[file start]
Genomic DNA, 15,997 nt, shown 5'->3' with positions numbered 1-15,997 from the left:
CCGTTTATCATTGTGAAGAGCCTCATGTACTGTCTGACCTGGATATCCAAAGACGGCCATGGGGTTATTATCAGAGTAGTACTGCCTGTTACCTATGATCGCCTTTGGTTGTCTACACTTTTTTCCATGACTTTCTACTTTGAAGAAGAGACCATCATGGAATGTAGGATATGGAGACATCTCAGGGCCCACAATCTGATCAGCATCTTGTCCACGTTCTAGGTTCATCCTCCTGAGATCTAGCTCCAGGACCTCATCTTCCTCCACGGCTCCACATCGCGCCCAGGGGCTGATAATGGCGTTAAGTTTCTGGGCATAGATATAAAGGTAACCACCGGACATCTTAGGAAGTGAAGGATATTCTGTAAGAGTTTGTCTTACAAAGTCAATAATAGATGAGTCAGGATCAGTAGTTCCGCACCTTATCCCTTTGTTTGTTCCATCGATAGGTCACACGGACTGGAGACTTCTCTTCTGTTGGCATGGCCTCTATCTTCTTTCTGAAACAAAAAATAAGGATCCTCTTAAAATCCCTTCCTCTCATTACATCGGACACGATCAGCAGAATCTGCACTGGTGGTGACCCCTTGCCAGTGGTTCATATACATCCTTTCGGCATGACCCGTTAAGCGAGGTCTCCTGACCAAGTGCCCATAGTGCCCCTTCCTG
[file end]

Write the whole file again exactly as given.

Genomic DNA, 15,997 nt, shown 5'->3' with positions numbered 1-15,997 from the left:
CCGTTTATCATTGTGAAGAGCCTCATGTACTGTCTGACCTGGATATCCAAAGACGGCCATGGGGTTATTATCAGAGTAGTACTGCCTGTTACCTATGATCGCCTTTGGTTGTCTACACTTTTTTCCATGACTTTCTACTTTGAAGAAGAGACCATCATGGAATGTAGGATATGGAGACATCTCAGGGCCCACAATCTGATCAGCATCTTGTCCACGTTCTAGGTTCATCCTCCTGAGATCTAGCTCCAGGACCTCATCTTCCTCCACGGCTCCACATCGCGCCCAGGGGCTGATAATGGCGTTAAGTTTCTGGGCATAGATATAAAGGTAACCACCGGACATCTTAGGAAGTGAAGGATATTCTGTAAGAGTTTGTCTTACAAAGTCAATAATAGATGAGTCAGGATCAGTAGTTCCGCACCTTATCCCTTTGTTTGTTCCATCGATAGGTCACACGGACTGGAGACTTCTCTTCTGTTGGCATGGCCTCTATCTTCTTTCTGAAACAAAAAATAAGGATCCTCTTAAAATCCCTTCCTCTCATTACATCGGACACGATCAGCAGAATCTGCACTGGTGGTGACCCCTTGCCAGTGGTTCATATACATCCTTTCGGCATGACCCGTTAAGCGAGGTCTCCTGACCAAGTGCCCATAGTGCCCCTTCCTG